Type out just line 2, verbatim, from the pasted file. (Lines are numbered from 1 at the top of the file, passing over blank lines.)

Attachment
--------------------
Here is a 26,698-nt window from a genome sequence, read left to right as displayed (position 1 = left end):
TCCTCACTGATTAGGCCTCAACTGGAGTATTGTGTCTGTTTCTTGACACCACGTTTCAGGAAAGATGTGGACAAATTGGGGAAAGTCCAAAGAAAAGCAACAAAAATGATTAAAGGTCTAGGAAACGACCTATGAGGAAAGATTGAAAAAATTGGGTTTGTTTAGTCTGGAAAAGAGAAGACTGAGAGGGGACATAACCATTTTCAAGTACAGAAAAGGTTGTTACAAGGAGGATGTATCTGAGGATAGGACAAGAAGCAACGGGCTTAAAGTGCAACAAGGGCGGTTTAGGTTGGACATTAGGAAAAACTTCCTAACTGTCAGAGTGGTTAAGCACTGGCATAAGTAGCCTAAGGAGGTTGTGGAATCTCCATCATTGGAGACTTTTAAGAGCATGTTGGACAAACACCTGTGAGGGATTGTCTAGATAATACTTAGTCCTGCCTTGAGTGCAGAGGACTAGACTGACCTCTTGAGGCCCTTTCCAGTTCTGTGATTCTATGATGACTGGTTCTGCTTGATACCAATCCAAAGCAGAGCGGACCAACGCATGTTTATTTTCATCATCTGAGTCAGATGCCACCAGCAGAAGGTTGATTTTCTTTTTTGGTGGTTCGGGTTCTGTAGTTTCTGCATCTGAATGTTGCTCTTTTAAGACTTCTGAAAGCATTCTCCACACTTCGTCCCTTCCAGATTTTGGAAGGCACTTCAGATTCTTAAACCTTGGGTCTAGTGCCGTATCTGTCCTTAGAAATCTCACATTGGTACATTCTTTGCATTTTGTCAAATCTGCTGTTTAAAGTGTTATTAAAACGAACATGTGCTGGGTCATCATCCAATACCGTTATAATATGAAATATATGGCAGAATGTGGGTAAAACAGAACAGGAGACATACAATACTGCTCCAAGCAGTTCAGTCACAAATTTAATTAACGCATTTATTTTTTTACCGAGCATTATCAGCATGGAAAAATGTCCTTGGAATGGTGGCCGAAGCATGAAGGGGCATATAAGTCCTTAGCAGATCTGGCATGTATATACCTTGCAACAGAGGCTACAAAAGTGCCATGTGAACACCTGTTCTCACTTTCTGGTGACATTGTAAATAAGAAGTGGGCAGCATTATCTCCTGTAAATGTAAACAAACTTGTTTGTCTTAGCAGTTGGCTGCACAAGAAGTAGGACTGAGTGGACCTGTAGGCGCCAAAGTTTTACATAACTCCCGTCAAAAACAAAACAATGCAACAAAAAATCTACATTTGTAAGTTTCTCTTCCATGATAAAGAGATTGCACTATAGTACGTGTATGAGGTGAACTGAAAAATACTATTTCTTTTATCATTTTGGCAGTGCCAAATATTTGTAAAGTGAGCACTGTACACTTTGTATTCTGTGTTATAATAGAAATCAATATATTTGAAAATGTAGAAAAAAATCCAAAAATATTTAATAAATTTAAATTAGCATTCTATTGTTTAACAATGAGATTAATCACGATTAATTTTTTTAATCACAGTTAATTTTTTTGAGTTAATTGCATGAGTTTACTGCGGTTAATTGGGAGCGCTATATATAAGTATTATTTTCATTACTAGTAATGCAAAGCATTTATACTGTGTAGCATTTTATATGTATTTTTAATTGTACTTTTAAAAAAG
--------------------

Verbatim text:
TCCTCACTGATTAGGCCTCAACTGGAGTATTGTGTCTGTTTCTTGACACCACGTTTCAGGAAAGATGTGGACAAATTGGGGAAAGTCCAAAGAAAAGCAACAAAAATGATTAAAGGTCTAGGAAACGACCTATGAGGAAAGATTGAAAAAATTGGGTTTGTTTAGTCTGGAAAAGAGAAGACTGAGAGGGGACATAACCATTTTCAAGTACAGAAAAGGTTGTTACAAGGAGGATGTATCTGAGGATAGGACAAGAAGCAACGGGCTTAAAGTGCAACAAGGGCGGTTTAGGTTGGACATTAGGAAAAACTTCCTAACTGTCAGAGTGGTTAAGCACTGGCATAAGTAGCCTAAGGAGGTTGTGGAATCTCCATCATTGGAGACTTTTAAGAGCATGTTGGACAAACACCTGTGAGGGATTGTCTAGATAATACTTAGTCCTGCCTTGAGTGCAGAGGACTAGACTGACCTCTTGAGGCCCTTTCCAGTTCTGTGATTCTATGATGACTGGTTCTGCTTGATACCAATCCAAAGCAGAGCGGACCAACGCATGTTTATTTTCATCATCTGAGTCAGATGCCACCAGCAGAAGGTTGATTTTCTTTTTTGGTGGTTCGGGTTCTGTAGTTTCTGCATCTGAATGTTGCTCTTTTAAGACTTCTGAAAGCATTCTCCACACTTCGTCCCTTCCAGATTTTGGAAGGCACTTCAGATTCTTAAACCTTGGGTCTAGTGCCGTATCTGTCCTTAGAAATCTCACATTGGTACATTCTTTGCATTTTGTCAAATCTGCTGTTTAAAGTGTTATTAAAACGAACATGTGCTGGGTCATCATCCAATACCGTTATAATATGAAATATATGGCAGAATGTGGGTAAAACAGAACAGGAGACATACAATACTGCTCCAAGCAGTTCAGTCACAAATTTAATTAACGCATTTATTTTTTTACCGAGCATTATCAGCATGGAAAAATGTCCTTGGAATGGTGGCCGAAGCATGAAGGGGCATATAAGTCCTTAGCAGATCTGGCATGTATATACCTTGCAACAGAGGCTACAAAAGTGCCATGTGAACACCTGTTCTCACTTTCTGGTGACATTGTAAATAAGAAGTGGGCAGCATTATCTCCTGTAAATGTAAACAAACTTGTTTGTCTTAGCAGTTGGCTGCACAAGAAGTAGGACTGAGTGGACCTGTAGGCGCCAAAGTTTTACATAACTCCCGTCAAAAACAAAACAATGCAACAAAAAATCTACATTTGTAAGTTTCTCTTCCATGATAAAGAGATTGCACTATAGTACGTGTATGAGGTGAACTGAAAAATACTATTTCTTTTATCATTTTGGCAGTGCCAAATATTTGTAAAGTGAGCACTGTACACTTTGTATTCTGTGTTATAATAGAAATCAATATATTTGAAAATGTAGAAAAAAATCCAAAAATATTTAATAAATTTAAATTAGCATTCTATTGTTTAACAATGAGATTAATCACGATTAATTTTTTTAATCACAGTTAATTTTTTTGAGTTAATTGCATGAGTTTACTGCGGTTAATTGGGAGCGCTATATATAAGTATTATTTTCATTACTAGTAATGCAAAGCATTTATACTGTGTAGCATTTTATATGTATTTTTAATTGTACTTTTAAAAAAG